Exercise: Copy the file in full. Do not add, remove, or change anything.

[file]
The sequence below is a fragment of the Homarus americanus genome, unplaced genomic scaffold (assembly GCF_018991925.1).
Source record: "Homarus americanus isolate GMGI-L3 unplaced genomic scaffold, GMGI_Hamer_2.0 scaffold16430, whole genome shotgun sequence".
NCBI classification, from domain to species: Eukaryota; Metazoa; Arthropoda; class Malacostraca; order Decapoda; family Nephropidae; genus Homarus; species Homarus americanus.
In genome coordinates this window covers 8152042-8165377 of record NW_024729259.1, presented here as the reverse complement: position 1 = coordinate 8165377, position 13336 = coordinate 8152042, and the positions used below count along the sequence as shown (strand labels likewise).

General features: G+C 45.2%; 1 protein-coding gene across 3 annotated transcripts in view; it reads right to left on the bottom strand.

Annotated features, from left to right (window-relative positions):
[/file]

The sequence below is a fragment of the Homarus americanus genome, unplaced genomic scaffold (assembly GCF_018991925.1).
Source record: "Homarus americanus isolate GMGI-L3 unplaced genomic scaffold, GMGI_Hamer_2.0 scaffold16430, whole genome shotgun sequence".
NCBI classification, from domain to species: Eukaryota; Metazoa; Arthropoda; class Malacostraca; order Decapoda; family Nephropidae; genus Homarus; species Homarus americanus.
In genome coordinates this window covers 8152042-8165377 of record NW_024729259.1, presented here as the reverse complement: position 1 = coordinate 8165377, position 13336 = coordinate 8152042, and the positions used below count along the sequence as shown (strand labels likewise).

General features: G+C 45.2%; 1 protein-coding gene across 3 annotated transcripts in view; it reads right to left on the bottom strand.

Annotated features, from left to right (window-relative positions):